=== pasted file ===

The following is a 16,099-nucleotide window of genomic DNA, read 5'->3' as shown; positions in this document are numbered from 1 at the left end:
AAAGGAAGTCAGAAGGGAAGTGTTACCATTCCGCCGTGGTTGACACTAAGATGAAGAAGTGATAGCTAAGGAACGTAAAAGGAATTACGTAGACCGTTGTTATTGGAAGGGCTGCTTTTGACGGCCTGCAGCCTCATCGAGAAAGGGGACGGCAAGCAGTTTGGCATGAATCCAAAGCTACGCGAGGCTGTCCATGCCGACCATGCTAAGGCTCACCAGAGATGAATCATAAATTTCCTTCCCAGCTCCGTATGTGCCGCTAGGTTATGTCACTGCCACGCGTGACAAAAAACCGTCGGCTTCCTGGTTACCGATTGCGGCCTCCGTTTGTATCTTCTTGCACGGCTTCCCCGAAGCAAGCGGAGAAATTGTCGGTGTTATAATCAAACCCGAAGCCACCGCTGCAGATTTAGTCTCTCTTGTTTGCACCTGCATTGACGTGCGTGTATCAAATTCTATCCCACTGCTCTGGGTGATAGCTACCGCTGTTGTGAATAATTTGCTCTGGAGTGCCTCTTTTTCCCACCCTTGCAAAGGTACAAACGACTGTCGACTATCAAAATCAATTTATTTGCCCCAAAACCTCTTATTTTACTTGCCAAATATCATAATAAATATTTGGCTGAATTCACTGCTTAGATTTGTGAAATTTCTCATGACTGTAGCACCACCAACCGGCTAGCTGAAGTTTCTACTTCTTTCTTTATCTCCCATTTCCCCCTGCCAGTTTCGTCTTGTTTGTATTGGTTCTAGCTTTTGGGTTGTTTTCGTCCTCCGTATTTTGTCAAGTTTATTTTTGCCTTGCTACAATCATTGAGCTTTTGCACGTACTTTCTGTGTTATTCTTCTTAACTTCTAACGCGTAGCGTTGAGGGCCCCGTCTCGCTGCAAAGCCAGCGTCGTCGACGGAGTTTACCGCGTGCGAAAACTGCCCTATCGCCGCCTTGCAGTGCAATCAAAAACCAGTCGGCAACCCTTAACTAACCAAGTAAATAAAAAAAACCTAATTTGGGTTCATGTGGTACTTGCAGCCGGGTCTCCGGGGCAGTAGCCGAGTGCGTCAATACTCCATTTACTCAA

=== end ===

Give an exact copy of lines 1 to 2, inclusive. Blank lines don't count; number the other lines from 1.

The following is a 16,099-nucleotide window of genomic DNA, read 5'->3' as shown; positions in this document are numbered from 1 at the left end:
AAAGGAAGTCAGAAGGGAAGTGTTACCATTCCGCCGTGGTTGACACTAAGATGAAGAAGTGATAGCTAAGGAACGTAAAAGGAATTACGTAGACCGTTGTTATTGGAAGGGCTGCTTTTGACGGCCTGCAGCCTCATCGAGAAAGGGGACGGCAAGCAGTTTGGCATGAATCCAAAGCTACGCGAGGCTGTCCATGCCGACCATGCTAAGGCTCACCAGAGATGAATCATAAATTTCCTTCCCAGCTCCGTATGTGCCGCTAGGTTATGTCACTGCCACGCGTGACAAAAAACCGTCGGCTTCCTGGTTACCGATTGCGGCCTCCGTTTGTATCTTCTTGCACGGCTTCCCCGAAGCAAGCGGAGAAATTGTCGGTGTTATAATCAAACCCGAAGCCACCGCTGCAGATTTAGTCTCTCTTGTTTGCACCTGCATTGACGTGCGTGTATCAAATTCTATCCCACTGCTCTGGGTGATAGCTACCGCTGTTGTGAATAATTTGCTCTGGAGTGCCTCTTTTTCCCACCCTTGCAAAGGTACAAACGACTGTCGACTATCAAAATCAATTTATTTGCCCCAAAACCTCTTATTTTACTTGCCAAATATCATAATAAATATTTGGCTGAATTCACTGCTTAGATTTGTGAAATTTCTCATGACTGTAGCACCACCAACCGGCTAGCTGAAGTTTCTACTTCTTTCTTTATCTCCCATTTCCCCCTGCCAGTTTCGTCTTGTTTGTATTGGTTCTAGCTTTTGGGTTGTTTTCGTCCTCCGTATTTTGTCAAGTTTATTTTTGCCTTGCTACAATCATTGAGCTTTTGCACGTACTTTCTGTGTTATTCTTCTTAACTTCTAACGCGTAGCGTTGAGGGCCCCGTCTCGCTGCAAAGCCAGCGTCGTCGACGGAGTTTACCGCGTGCGAAAACTGCCCTATCGCCGCCTTGCAGTGCAATCAAAAACCAGTCGGCAACCCTTAACTAACCAAGTAAATAAAAAAAACCTAATTTGGGTTCATGTGGTACTTGCAGCCGGGTCTCCGGGGCAGTAGCCGAGTGCGTCAATACTCCATTTACTCAA